Updates happen organically, so webmasters won’t have to manually upgrade to take advantage of improvements to the fonts they use. This also means that the fonts on your site may change very slightly over time as refinements are made by type designers and approved by Google, and when Google’s engineers make efficiency improvements using the latest technologies.
Whoa–I’m pretty particular about my typefaces. What’s actually happening on my site when a web font gets automatically updated?
Most of these updates are actually on the engineering side of things; seamless changes that will facilitate general functionality. The API does a bit of processing, and understands each reader’s digital environment; essentially, it can discern what kind of device, browser, and operating system it’s serving. This is a big deal, because Windows machines require fonts with “hinting” data–metadata that improves on-screen rendering–while mobile operating systems don’t. Hinting data can be up to half the file size, and therefore removing it can reduce latency by half. If you’re self-hosting, everyone’s getting the same files, which could have way more info than they actually need; if you’re using the Google Fonts API, the process is totally streamlined, and optimized for each unique system.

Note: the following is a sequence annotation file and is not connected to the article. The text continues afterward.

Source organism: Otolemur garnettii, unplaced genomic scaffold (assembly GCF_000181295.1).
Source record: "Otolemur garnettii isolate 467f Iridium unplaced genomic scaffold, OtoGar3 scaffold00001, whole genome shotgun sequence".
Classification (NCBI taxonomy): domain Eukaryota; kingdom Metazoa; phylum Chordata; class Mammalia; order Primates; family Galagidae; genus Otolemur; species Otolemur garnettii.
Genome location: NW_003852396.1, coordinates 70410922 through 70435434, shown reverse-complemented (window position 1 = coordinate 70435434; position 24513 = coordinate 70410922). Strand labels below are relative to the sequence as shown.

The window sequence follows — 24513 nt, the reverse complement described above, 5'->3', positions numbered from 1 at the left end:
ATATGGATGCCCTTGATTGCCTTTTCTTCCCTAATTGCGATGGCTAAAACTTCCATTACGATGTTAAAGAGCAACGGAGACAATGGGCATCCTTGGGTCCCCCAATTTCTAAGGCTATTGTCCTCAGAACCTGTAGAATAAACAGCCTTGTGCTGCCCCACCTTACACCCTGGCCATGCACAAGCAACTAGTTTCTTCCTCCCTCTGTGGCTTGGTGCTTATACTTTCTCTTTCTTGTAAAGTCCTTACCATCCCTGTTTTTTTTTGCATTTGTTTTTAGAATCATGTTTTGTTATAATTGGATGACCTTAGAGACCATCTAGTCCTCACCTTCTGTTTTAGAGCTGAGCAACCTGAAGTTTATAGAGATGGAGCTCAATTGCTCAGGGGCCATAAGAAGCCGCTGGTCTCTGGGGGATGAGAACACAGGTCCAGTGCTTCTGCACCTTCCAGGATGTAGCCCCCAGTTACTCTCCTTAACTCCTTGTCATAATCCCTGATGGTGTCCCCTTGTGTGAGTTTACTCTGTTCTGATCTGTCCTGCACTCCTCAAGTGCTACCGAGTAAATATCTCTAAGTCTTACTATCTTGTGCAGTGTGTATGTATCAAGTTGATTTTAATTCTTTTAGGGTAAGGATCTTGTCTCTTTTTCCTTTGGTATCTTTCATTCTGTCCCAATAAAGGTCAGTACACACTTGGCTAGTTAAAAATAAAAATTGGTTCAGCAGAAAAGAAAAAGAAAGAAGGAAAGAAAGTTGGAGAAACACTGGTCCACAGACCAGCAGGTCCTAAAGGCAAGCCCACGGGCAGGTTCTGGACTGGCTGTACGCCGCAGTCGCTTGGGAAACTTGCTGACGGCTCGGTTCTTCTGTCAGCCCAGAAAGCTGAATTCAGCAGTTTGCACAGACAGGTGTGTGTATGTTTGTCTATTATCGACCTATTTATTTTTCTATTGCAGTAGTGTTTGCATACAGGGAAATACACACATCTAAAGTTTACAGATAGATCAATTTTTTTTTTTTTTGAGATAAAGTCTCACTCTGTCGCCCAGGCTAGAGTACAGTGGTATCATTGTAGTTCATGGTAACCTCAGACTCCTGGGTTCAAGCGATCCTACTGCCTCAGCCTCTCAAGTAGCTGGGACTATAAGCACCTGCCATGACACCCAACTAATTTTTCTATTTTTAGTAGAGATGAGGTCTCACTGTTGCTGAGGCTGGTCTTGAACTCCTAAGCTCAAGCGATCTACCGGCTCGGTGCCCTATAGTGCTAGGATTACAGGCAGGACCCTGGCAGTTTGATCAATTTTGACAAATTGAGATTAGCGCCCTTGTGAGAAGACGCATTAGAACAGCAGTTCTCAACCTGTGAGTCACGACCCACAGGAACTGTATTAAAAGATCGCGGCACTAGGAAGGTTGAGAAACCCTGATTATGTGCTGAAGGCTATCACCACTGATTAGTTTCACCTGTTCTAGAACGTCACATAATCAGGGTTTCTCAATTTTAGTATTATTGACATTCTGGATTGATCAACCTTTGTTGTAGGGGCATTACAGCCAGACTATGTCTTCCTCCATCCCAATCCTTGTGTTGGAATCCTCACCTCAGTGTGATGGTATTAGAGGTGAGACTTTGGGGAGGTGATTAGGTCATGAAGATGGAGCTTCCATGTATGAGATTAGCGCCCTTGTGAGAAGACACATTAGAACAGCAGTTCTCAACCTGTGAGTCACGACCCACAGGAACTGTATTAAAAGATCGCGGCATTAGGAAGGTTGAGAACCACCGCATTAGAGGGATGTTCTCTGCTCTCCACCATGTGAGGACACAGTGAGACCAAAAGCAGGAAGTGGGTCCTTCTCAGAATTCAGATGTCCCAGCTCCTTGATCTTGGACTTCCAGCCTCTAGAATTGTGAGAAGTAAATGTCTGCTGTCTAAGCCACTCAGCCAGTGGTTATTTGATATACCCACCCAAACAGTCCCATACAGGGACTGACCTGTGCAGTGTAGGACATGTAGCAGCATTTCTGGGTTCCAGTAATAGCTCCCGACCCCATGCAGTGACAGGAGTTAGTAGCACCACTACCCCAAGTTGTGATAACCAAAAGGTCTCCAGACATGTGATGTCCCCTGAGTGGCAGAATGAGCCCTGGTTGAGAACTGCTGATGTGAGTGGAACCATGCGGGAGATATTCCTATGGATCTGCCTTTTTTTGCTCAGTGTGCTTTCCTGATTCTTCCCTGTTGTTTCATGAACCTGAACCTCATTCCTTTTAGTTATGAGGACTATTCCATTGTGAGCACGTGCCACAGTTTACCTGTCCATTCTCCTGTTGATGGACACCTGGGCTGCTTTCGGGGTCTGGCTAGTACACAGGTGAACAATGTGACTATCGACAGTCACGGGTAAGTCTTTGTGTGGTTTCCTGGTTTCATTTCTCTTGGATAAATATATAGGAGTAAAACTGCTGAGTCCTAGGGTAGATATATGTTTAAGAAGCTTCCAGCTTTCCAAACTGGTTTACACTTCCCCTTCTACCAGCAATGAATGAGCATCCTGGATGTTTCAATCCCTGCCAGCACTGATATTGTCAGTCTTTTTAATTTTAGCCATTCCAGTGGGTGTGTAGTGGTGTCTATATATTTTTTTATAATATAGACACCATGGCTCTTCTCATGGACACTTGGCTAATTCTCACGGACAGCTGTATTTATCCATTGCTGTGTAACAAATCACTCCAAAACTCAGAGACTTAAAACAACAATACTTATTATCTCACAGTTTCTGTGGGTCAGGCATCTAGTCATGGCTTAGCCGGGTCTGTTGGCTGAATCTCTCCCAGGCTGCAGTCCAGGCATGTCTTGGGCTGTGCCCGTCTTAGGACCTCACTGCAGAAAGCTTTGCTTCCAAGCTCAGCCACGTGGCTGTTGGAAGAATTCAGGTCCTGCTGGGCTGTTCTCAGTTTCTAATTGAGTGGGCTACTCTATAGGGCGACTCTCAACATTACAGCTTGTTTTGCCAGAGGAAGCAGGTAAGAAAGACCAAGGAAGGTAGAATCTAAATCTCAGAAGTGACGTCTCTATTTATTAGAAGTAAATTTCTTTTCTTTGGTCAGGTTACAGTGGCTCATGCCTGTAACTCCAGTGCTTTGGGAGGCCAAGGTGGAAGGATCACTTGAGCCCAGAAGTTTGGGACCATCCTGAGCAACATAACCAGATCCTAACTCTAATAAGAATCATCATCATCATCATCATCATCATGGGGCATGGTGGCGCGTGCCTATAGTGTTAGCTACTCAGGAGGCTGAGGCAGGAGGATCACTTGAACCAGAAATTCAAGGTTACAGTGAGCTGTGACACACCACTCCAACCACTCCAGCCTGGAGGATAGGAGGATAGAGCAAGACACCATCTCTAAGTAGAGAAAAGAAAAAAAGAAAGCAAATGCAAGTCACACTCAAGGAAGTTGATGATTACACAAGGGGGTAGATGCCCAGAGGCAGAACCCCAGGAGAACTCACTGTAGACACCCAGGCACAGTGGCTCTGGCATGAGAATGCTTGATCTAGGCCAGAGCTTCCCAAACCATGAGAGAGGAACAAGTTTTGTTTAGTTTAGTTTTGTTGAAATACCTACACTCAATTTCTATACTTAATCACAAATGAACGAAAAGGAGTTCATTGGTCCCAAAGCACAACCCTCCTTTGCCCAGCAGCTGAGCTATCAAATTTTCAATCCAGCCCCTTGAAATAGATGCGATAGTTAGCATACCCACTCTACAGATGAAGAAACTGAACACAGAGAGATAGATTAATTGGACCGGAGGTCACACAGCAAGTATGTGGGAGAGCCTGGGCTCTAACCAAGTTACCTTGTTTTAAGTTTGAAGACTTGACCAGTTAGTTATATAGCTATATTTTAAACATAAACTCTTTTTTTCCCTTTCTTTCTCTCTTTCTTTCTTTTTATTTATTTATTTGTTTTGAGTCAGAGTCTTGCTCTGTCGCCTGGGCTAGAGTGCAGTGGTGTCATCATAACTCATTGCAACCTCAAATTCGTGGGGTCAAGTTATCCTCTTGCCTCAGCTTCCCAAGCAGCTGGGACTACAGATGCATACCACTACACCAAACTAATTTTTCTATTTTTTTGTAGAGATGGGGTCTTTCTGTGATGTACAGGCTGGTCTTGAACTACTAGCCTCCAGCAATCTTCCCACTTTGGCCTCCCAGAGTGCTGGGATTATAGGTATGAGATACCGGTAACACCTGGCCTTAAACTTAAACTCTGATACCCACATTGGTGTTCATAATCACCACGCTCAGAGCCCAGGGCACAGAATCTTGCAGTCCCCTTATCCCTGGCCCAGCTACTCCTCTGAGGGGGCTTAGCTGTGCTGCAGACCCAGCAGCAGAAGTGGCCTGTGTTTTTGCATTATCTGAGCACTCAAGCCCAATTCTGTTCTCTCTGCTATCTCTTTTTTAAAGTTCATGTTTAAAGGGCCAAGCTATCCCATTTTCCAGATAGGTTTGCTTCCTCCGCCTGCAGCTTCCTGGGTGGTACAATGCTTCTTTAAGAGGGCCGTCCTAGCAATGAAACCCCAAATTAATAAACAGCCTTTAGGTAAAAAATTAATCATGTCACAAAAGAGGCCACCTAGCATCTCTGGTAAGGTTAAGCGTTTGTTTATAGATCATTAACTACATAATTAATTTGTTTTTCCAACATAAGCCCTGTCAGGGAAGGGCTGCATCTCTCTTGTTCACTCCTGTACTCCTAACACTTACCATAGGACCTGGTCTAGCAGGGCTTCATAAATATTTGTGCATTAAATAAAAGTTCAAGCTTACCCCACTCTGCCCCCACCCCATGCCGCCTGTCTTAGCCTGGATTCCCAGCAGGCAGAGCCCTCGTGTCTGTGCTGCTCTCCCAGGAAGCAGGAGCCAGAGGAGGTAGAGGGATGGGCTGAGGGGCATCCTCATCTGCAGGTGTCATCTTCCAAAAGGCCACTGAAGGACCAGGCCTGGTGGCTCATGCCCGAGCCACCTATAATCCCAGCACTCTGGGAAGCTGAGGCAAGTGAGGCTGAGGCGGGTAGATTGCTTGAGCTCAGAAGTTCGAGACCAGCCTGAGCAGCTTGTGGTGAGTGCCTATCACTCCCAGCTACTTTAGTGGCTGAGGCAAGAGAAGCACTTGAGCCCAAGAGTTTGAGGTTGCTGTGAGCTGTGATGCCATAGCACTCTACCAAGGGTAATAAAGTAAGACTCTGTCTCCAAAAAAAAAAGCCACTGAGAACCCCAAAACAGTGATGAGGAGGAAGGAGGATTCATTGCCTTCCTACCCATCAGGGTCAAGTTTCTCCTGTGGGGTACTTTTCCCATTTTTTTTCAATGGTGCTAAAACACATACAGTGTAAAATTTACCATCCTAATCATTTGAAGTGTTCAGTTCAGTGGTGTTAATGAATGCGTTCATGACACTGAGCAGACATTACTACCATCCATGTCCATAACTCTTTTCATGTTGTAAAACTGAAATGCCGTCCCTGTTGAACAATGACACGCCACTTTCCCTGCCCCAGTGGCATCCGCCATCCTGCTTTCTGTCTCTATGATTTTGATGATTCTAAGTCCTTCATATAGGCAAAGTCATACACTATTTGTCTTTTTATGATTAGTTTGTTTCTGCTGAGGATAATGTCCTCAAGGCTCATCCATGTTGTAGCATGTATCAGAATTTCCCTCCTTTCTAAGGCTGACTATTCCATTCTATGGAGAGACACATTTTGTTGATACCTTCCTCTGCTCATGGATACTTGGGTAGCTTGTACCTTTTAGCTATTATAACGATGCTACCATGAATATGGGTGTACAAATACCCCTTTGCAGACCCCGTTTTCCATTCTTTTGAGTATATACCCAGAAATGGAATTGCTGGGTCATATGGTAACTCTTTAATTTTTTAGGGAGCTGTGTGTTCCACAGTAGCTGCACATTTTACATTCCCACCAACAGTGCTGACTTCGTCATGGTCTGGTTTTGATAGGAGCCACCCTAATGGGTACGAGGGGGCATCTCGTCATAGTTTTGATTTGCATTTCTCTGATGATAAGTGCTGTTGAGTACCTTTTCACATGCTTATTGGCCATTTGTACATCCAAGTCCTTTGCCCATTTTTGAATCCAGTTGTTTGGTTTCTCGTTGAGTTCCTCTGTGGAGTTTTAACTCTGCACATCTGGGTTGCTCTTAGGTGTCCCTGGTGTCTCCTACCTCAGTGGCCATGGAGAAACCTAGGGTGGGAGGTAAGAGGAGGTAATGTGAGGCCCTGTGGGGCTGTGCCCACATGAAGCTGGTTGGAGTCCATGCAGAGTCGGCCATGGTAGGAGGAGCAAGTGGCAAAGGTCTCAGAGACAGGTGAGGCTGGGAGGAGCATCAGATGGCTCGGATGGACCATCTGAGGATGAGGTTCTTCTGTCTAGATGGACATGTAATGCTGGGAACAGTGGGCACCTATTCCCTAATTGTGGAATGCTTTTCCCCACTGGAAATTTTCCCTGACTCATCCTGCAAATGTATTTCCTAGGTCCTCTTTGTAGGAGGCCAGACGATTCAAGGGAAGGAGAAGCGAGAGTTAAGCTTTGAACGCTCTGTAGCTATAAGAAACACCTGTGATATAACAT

We’ve also added and expanded language support over time. For example, with CSS unicode-range, if the font family you use to style comments on your site has new support for the Cyrillic writing system, and a user posts a comment in Russian, their comment will be rendered in the font; the current versions of all browsers will only download the Cyrillic part when needed. You didn’t need to update your site to specify you’d like to accommodate Cyrillic (as you’d have to do when self-hosting)—and your homepage without any Russian text will load just as quickly as before.
And on the design side? Yes, there will be very occasional changes to the look of the fonts offered through the API. However, this is not a bleeding-edge service with daily churn; any given font might get minutely modified once a year (if that), and Google reviews and approves all the changes that type designers make to their projects before going live. For those keen to track, you can ‘watch’ the Github repo
for emails about all update discussions, and/or follow us on Twitter
for a more selective stream of announcements.